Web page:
Hayward, who had about four runners ahead of him at one point, said he ran the type of race that he expected to run. He said he told himself after each mile that he was on target and kept a 5:47 mile pace.
“I always keep pace,” he said. “A lot of guys like to start out of the gate going faster probably than they should, and I think that’s where I have an advantage because I time myself almost to the second. I think that helps.”
Hayward said he took the lead after about three kilometers and held it the rest of the way. He finished ahead of second-place Travis Wooten of Riverhead (36:29) and third-place Jesse Thompson of Bay Shore (37:14). Doug Milano of Aquebogue (37:49) was fourth and Tim Steiskal of Naugatuck, Conn., (38:26) was fifth.
Hayward said that back when he wasn’t in tip-top shape, he would not have imagined this. By taking one step after another, he has gone a long way, much further than 10 kilometers.
“Now I sort of hit my stride as I continue to age,” he said. “My only thought was to just get healthier to lose a little bit of weight and just to walk and jog and do as much as I could. Now I win.”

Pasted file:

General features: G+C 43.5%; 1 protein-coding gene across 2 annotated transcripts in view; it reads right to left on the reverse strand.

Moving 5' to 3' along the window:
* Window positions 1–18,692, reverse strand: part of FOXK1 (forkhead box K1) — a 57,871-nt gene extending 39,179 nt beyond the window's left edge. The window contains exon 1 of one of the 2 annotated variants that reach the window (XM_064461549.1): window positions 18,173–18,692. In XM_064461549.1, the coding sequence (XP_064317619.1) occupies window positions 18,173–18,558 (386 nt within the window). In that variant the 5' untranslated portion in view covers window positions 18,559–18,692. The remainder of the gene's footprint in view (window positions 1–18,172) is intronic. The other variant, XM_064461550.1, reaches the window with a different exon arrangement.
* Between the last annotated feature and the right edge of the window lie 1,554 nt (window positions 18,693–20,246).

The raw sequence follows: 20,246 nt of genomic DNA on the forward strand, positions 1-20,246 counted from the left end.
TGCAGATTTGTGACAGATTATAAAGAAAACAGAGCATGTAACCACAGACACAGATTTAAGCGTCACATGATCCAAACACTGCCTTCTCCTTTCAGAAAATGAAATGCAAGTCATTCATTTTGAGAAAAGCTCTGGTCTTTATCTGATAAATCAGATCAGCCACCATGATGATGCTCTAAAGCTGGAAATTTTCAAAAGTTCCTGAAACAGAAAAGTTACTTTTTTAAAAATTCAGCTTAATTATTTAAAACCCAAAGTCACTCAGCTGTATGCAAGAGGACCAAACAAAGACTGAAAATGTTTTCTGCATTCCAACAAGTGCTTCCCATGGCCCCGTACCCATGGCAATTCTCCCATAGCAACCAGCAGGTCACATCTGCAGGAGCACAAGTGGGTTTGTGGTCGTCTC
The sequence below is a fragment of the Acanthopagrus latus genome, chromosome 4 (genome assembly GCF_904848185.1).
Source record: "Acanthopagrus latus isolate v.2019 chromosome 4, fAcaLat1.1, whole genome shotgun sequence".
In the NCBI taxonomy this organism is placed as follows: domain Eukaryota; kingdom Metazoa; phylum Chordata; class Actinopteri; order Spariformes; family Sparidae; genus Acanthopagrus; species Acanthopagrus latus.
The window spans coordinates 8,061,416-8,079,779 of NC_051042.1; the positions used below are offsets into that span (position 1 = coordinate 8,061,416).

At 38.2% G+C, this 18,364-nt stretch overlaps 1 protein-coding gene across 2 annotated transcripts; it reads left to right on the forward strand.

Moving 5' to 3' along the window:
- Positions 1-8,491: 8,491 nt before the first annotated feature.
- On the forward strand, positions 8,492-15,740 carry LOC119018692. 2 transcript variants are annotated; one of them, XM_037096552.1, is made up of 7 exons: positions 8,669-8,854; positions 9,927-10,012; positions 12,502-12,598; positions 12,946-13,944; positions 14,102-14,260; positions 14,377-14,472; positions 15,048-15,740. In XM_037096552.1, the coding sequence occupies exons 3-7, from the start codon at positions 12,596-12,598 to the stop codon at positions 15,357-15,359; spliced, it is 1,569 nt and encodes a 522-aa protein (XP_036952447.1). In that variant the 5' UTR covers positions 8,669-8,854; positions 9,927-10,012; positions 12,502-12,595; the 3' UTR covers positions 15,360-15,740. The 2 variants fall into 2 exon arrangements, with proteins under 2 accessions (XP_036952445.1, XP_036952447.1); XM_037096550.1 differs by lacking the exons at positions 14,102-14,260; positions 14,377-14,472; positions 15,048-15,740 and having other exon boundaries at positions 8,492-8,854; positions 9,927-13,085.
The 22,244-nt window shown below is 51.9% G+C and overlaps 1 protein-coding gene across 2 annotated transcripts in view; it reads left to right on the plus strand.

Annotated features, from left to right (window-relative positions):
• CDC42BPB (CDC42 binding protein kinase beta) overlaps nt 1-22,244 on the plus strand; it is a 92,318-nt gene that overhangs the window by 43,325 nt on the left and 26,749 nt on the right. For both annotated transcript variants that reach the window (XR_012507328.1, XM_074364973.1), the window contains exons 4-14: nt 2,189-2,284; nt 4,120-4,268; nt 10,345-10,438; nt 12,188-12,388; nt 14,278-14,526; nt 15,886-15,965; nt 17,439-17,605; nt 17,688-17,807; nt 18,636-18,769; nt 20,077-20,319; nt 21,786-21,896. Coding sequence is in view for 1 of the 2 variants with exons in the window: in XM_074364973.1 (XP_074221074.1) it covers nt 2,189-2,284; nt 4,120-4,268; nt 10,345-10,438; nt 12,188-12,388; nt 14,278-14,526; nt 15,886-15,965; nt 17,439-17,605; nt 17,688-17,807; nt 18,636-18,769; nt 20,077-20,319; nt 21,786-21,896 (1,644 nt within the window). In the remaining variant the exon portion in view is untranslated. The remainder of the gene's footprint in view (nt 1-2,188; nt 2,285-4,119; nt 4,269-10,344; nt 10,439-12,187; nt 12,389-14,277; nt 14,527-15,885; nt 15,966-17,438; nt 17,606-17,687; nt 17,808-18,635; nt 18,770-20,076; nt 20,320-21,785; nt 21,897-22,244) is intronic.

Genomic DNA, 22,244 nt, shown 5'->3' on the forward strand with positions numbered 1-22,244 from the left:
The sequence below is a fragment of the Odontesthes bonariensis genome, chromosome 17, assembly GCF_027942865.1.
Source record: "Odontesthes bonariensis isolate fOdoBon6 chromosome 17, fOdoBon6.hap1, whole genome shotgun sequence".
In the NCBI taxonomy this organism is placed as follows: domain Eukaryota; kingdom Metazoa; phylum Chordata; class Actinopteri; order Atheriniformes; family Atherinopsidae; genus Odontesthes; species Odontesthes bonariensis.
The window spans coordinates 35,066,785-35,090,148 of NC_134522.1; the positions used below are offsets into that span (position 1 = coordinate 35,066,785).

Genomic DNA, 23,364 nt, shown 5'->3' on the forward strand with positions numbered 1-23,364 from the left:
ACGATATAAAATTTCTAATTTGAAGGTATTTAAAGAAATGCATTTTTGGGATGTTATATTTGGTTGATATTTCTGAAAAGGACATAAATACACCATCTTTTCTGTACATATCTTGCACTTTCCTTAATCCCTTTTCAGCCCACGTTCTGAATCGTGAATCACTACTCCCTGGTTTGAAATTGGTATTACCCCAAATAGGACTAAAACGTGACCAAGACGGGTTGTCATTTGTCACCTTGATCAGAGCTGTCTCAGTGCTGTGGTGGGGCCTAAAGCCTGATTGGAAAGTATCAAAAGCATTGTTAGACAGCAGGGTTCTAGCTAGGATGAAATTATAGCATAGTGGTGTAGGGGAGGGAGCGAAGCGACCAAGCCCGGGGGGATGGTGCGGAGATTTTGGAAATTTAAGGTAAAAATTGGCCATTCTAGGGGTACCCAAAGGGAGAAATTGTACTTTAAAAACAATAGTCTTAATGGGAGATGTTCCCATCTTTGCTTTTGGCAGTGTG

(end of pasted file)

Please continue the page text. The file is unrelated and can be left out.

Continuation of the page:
Like Hayward, Waywell made her first appearance in the Sound to Bay race. Like Hayward, the 55-year-old woman appreciates the importance of pacing herself and fighting the adrenaline-pumped urge to start out too fast.
“It’s taken me a long time to learn, but you got to stop going out too fast, and I never understood that,” she said. “It’s not panic. It just feels good and it doesn’t feel like you’re going too fast, and you go out, and then you die, and you don’t have time to recover.”
Keeping in mind the tale of the tortoise and the hare, Waywell understands that the race goes to the sure and steady.
“You do have to know what your pace is and not overdo it in the beginning,” she said, “and if you have something left in the tank at the end, that’s when you spend it.”